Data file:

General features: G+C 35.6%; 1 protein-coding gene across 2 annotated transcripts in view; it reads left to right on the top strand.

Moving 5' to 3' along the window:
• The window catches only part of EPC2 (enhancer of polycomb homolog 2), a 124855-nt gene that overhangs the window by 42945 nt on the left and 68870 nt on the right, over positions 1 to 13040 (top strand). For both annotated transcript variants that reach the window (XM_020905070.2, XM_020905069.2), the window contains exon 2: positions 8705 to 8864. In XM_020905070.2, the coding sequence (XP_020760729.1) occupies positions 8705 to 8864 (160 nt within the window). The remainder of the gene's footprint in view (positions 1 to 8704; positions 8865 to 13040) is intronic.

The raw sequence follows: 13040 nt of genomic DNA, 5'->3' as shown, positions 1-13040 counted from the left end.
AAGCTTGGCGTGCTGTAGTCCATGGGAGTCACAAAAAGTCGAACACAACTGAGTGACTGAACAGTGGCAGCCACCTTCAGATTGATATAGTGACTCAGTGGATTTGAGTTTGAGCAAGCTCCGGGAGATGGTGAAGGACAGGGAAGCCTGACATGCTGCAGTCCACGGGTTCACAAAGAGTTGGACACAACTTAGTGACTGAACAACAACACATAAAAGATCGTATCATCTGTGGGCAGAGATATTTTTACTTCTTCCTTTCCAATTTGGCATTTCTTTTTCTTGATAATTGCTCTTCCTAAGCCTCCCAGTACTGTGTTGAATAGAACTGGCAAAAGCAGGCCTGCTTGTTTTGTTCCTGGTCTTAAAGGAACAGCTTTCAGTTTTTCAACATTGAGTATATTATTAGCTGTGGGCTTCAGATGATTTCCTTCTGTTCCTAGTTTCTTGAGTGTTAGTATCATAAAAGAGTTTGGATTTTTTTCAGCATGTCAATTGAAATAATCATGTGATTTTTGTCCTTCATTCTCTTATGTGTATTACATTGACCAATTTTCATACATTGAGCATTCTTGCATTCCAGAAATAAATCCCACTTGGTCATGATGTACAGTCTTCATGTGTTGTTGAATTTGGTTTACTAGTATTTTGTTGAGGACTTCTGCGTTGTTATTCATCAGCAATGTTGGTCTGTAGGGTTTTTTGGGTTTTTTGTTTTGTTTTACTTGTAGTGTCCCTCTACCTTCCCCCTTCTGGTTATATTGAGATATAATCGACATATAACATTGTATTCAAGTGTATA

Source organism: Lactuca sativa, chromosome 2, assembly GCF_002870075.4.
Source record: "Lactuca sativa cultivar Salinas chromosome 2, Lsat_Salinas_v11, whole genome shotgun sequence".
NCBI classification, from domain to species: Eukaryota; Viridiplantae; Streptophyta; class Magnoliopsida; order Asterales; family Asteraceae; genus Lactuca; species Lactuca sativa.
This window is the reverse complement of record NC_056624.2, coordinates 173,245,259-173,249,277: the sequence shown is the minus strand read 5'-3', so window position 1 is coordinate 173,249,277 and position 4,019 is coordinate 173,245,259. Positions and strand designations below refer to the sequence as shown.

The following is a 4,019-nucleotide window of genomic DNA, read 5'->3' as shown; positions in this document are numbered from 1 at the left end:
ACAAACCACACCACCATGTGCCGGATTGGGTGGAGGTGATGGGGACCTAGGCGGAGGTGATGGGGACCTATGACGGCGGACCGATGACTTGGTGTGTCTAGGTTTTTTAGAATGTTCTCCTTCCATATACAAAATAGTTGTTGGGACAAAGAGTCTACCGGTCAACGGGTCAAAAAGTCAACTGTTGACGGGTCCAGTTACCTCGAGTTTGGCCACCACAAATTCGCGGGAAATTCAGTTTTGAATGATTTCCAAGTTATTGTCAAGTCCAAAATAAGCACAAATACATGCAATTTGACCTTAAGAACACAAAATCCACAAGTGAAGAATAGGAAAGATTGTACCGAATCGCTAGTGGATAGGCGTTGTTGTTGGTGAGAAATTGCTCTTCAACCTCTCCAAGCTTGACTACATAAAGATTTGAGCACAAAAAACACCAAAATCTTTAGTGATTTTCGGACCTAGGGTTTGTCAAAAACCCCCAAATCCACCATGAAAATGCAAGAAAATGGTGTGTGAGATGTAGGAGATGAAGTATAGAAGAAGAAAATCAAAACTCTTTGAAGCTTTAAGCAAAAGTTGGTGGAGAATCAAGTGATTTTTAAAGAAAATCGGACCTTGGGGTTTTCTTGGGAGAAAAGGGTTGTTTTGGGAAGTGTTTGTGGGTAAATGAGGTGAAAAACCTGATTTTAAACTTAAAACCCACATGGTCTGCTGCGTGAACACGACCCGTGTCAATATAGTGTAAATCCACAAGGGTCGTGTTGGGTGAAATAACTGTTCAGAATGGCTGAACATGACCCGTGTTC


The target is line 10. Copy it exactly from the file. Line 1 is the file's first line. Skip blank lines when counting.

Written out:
The following is a 4,019-nucleotide window of genomic DNA, read 5'->3' as shown; positions in this document are numbered from 1 at the left end: